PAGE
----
A look at the effect of British colonial betrayal a century ago on the Middle East of today. By Renee Parsons (for Counterpunch)
After almost a century, the seeds of the on-going death, destruction and violence in the Middle East that began during WWI can be directly traced to two historic documents that continue to provide the foundation for US foreign policy in the Middle East. Almost one hundred years after the flawed Sykes-Picot and Balfour documents, the tragically long suffering peoples of Iraq and Palestine, both betrayed by the British in 1916, still live with a sorrow and anguish that offers little hope for peace and reconciliation.
More than just a mere historic misjudgment, the McMahon-Hussein letters of 1915 bear witness to the role of deliberate British deception throughout the annexation of Palestine and its ultimate treachery during the Arab revolt (1916 - 1918). Led by the Sharif Husayn bin Ali, the revolt was initiated to secure Arab independence from the rule of the Ottoman Empire and to create one unified Arab state spanning from what is now Aleppo, Syria, including Iraq and stretching to Aden, Yemen (not including the area controlled by the rival Saud clan).
Hussein began secret correspondence with British High Commissioner Sir Henry McMahon who encouraged the revolt in the hopes of obstructing Ottoman’s support as an ally of Germany in exchange for official British recognition of an Arab state and Hussein’s expectation that Palestine would go to Palestinians after the war. Custodian of Mecca and Medina, Hussein was declared Caliph when the Ottoman Caliphate was abolished and was ultimately overthrown by Abd al-Aziz ibn Saud. He was exiled to Trans-Jordan where his son became Abdullah I of Jordan.
It was not until members of the Bolshevik revolution perusing the Tsar’s correspondence after the 1917 revolution discovered the existence of the Sykes-Picot agreement to split the Arab territories into British and French administered areas. The historical record shows that the Sykes-Picot’s first round of discussion regarding the division of Arab lands was occurring in 1915 at roughly the same time that the McMahon-Hussein correspondence offering assurance of a unified Arab state was also taking place.
Secretly negotiated, the British and French assumed the audacity of presumption based solely on WWI spoils to claim the authority to carve the Arab territories into arbitrary borders without any legal jurisdiction and a complete disregard for a millennia of existing ethnic, historic, tribal, cultural or religious affiliations. Sykes Picot dissolved Ottoman with the reinvention of Mesopotamia into Iraq and a British mandate to govern Palestine.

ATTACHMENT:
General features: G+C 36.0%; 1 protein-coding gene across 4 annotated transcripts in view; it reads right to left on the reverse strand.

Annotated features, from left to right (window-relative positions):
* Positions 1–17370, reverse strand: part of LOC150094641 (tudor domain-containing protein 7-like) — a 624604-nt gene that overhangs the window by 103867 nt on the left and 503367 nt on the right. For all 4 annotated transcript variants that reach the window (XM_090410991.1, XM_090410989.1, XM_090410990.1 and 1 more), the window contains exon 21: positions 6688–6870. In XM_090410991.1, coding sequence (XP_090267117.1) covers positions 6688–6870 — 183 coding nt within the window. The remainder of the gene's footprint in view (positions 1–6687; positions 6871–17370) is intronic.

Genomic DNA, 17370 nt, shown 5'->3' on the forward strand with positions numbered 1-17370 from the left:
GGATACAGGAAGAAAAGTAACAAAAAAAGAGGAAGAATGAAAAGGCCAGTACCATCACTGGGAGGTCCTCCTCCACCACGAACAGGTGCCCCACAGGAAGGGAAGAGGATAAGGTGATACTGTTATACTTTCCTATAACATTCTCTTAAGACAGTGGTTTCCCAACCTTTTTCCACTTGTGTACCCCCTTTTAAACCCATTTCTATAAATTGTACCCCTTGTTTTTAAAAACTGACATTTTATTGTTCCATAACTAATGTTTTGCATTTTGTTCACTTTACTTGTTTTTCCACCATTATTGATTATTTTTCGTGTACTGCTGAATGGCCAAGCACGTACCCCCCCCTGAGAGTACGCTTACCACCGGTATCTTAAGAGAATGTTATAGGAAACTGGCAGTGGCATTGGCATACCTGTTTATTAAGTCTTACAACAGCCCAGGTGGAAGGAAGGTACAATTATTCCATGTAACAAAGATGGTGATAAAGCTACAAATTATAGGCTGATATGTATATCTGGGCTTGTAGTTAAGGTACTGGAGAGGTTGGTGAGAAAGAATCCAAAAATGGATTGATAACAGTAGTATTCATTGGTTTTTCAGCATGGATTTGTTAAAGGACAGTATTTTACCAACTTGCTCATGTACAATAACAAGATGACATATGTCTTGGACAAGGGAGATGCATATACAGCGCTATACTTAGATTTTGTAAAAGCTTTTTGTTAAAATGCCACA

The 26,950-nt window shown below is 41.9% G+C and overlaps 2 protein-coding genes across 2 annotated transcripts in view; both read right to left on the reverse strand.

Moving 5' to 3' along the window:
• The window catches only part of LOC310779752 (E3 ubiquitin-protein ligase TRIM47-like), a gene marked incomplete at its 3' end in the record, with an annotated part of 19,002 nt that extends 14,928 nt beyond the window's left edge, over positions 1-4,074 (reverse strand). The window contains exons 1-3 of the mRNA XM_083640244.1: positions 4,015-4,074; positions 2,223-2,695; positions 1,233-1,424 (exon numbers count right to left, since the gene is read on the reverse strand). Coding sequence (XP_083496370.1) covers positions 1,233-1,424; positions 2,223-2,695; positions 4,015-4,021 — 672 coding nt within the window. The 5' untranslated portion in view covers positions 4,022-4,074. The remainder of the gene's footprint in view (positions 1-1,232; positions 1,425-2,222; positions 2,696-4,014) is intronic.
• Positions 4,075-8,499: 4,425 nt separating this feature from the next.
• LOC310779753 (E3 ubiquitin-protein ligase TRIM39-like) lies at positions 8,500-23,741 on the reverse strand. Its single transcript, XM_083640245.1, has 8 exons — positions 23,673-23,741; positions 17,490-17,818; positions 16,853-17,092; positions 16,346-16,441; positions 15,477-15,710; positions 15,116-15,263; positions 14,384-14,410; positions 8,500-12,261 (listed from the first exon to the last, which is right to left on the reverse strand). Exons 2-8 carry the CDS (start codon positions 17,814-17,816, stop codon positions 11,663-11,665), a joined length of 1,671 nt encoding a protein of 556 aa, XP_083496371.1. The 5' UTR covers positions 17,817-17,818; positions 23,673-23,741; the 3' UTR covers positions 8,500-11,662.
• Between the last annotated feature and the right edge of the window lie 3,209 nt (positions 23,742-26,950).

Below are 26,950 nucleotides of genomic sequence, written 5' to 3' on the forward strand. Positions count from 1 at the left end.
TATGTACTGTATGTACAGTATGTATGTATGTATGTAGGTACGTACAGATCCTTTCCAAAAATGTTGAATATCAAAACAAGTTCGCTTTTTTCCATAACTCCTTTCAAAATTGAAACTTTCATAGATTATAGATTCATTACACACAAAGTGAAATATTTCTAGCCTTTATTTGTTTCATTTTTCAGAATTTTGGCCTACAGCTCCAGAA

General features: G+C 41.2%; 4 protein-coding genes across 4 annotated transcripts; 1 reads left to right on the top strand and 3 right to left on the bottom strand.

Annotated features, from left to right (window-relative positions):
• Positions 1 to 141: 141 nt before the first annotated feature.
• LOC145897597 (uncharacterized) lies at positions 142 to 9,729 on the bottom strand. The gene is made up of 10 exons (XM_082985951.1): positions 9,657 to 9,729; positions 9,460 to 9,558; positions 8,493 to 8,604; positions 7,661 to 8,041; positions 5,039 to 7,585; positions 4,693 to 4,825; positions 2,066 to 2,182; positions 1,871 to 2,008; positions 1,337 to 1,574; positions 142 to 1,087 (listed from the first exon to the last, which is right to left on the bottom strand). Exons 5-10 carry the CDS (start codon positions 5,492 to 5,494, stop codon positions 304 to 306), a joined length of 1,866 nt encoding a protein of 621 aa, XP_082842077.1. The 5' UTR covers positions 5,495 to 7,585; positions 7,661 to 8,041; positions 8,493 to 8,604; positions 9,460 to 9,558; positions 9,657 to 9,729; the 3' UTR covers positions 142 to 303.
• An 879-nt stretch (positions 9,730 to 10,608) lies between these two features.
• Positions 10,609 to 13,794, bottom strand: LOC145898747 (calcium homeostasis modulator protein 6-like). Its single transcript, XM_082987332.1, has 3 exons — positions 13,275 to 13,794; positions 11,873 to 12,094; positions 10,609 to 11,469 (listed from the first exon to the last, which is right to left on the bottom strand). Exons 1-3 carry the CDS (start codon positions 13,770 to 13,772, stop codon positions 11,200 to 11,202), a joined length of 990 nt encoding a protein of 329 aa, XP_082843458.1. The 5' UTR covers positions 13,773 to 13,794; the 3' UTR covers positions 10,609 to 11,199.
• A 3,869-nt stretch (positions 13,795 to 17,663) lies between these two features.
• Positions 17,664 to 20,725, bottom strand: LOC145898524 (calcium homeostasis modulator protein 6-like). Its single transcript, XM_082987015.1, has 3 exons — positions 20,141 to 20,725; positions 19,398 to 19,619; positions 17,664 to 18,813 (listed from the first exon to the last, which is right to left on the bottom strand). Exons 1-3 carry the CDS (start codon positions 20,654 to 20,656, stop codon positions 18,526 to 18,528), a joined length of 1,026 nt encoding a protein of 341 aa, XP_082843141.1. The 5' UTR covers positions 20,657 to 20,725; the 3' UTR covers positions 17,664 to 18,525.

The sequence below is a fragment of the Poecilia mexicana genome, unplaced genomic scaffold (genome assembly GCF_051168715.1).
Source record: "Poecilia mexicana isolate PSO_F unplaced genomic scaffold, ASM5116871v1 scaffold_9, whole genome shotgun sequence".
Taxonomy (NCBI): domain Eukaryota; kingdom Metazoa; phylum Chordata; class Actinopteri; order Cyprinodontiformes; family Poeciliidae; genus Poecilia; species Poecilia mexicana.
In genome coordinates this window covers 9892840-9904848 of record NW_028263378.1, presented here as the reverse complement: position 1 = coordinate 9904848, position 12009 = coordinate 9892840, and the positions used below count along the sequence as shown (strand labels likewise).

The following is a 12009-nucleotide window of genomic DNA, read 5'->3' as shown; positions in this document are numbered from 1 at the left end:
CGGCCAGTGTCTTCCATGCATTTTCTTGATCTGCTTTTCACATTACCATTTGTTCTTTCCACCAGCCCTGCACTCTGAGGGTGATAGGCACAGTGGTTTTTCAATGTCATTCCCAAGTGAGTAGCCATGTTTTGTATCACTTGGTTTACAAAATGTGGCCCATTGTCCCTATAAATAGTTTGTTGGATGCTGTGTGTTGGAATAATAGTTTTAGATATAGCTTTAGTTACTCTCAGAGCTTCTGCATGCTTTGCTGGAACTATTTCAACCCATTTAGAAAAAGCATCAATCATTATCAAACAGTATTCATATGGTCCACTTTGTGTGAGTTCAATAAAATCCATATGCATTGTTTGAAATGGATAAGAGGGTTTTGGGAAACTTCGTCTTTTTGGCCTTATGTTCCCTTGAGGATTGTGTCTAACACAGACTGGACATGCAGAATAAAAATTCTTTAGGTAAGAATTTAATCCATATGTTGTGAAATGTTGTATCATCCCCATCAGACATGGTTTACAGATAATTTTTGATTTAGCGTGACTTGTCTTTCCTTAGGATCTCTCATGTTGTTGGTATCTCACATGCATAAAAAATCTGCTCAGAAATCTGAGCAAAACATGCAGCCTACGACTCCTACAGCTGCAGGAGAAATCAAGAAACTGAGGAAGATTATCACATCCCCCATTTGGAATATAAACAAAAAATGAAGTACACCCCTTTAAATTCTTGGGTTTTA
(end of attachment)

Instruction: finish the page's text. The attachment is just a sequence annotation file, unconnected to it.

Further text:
To fully appreciate the on-going tragedy of Palestine and Iraq that has now spread across the Middle East and threatens a regional conflagration is to acknowledge the additional impact of the [British Foreign Secretary Arthur] Balfour Letter of 1917 approved during the turmoil of WWI. The Balfour Letter to Lord Rothschild, President of the British Zionist Federation stated that the British government ‘view with favour the establishment of Palestine as a national home for the Jewish people.” And in 1918 Balfour added that “Zionism....[is] of far profounder import than the prejudices of the 700,000 Arabs who now inhabit that ancient land.”
By the 1920’s, the House of Lords, citing the depth of Arab resentment, repealed Balfour with the motion failing in the House of Commons. However, no match for the high profiled, influential Zionist supporters and in a spirit of ‘clarification’ which offered no satisfaction to the indigenous peoples, Secretary of State for the Colonies Winston Churchill’s White Paper in 1922 separated Transjordan (later Jordan, Syria and Iraq) from Palestine in an effort to compensate Arabs for their loss of land thus reducing the Palestine Mandate territory by one-third. A reasonable supposition is that the Israel government’s more recent irrational confiscation of land that does not belong to them is rationalized as a ‘pay-back’ for the loss of land denied them in 1922.
While US President Woodrow Wilson endorsed the Letter due to lobbying by Supreme Court Justice Louis Brandeis among other Americans, a Paris Peace Conference fact-finding mission to Palestine “concluded that the local population opposed continued Zionist inroads and recommended against the establishment of an independent Jewish homeland.”
Once an integral part of the Ottoman Empire and similar to the usurping of Mesopotamia, the British had no legal jurisdiction or sovereign right to annex Palestine. The colonization of Palestine and the displacement of its Arab residents, cheated of what had been their homeland for the last two millennia and denied their right of self-determination, remains a historic root of today’s perpetual violence and conflict in the Middle East.
In addition, as Israel’s government with a history of repeatedly overstepping the legal limits of international law with never any consequences, and the US, as its most steadfast advocate no matter the crime, consistently looks the other way, US foreign policy in the Middle East is in irreversible tatters with no prospect of progress any time soon.
As British Statesman Lord Robert Ashburton Crewe wrote in 1920, “What we want is not a united Arabia but a weak and disunited Arabia, split into little principalities ....incapable of coordinated action against us” - and splitting Iraq and Syria into an Islamic State is exactly what Abu Bkr al Baghdadi and ISIS are attempting - one hundred years too late.